The difference in the drug's early success may lie in the approach it takes in delivering targeted cancer therapy. Cancer researchers have been chasing more targeted ways to deliver cancer treatments for decades now, in search of a method more refined than the "slash, burn and poison" approaches available with traditional surgery, radiation and chemotherapy. Usually, targeted therapies home in on a particular part of the cancer itself – a particular kind of cell or a process vital to a tumor's survival.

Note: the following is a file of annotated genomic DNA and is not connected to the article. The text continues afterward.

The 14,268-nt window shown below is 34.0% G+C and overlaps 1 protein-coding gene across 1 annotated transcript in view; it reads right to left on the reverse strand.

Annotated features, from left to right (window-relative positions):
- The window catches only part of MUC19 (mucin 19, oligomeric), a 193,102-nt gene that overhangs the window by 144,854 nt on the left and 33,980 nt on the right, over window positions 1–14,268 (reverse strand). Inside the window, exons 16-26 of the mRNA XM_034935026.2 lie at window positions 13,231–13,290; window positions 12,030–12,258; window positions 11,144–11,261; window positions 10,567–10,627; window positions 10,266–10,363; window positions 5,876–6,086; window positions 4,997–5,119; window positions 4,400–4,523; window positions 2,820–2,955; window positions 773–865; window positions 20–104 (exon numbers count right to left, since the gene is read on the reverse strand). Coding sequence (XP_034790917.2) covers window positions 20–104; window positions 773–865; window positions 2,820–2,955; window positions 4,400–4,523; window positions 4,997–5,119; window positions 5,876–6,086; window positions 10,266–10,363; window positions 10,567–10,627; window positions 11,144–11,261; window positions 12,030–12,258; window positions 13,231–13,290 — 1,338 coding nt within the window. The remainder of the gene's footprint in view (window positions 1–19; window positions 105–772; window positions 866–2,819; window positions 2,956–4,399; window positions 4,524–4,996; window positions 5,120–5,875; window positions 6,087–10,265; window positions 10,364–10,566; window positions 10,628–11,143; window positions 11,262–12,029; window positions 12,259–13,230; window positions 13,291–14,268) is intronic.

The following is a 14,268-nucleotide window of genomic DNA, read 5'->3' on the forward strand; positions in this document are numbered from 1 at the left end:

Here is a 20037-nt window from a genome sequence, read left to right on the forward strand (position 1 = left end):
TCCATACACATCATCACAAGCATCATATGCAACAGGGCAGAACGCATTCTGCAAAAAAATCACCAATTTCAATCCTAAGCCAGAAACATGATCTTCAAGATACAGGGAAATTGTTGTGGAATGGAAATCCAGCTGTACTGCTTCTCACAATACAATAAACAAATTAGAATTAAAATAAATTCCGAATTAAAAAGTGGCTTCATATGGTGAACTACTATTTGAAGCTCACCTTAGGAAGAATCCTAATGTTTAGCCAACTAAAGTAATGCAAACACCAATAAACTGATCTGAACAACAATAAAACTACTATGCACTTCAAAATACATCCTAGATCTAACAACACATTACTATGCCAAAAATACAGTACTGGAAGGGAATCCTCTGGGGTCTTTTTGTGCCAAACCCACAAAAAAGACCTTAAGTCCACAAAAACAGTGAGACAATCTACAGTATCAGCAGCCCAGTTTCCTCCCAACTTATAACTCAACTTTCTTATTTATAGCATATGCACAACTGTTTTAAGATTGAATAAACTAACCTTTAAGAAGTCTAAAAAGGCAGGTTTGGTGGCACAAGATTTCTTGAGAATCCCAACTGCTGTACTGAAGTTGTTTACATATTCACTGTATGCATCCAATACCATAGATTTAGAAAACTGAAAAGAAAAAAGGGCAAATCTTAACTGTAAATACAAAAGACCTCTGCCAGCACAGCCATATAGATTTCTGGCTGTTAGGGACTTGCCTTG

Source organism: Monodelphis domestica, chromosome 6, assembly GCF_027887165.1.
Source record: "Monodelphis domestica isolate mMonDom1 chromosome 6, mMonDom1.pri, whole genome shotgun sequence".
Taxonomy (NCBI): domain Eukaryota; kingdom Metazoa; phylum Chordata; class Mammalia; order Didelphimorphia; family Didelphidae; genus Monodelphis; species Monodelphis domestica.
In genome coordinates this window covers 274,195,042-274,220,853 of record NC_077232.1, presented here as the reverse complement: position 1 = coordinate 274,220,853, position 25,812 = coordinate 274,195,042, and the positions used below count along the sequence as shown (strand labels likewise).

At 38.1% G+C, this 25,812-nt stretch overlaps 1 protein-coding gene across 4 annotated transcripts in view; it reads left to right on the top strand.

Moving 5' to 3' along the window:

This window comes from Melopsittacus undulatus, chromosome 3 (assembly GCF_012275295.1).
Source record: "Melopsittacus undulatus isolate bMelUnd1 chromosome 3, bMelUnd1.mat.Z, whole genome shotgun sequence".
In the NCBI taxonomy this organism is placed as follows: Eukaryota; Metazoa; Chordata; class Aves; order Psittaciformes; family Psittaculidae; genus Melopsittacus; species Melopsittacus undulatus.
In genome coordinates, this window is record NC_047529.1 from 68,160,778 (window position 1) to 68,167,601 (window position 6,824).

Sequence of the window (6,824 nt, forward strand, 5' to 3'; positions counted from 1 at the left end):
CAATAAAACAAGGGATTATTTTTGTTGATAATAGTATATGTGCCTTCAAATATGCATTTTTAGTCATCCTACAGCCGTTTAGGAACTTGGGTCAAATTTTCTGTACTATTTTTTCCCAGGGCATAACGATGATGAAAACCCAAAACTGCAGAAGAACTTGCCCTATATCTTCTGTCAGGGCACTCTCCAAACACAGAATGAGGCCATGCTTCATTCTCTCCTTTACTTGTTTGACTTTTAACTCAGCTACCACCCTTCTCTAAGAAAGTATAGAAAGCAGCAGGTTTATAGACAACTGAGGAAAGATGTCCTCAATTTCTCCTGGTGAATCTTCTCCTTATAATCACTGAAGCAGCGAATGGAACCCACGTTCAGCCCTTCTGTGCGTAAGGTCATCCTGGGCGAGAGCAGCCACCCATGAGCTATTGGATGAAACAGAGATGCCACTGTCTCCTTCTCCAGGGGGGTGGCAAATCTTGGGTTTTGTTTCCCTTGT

The current drug is a different because it targets the body's own immune system, training it to recognize tumor cells as foreign, malicious agents.
"In spite of everything we've done so far with cancer drugs, chemotherapy and the rest, what could be more powerful than having the body's own immune system attack the cancer?" said Dr. Roy Herbst, chief of medical oncology at Yale Cancer Center.
Still, doctors remain cautiously optimistic about the drug's early promise.
"In all new studies, there's usually a lot of optimism and hope, but this should all be tempered with a dose of realism," Brooks said. "What's initially reported may not necessarily pan out with time."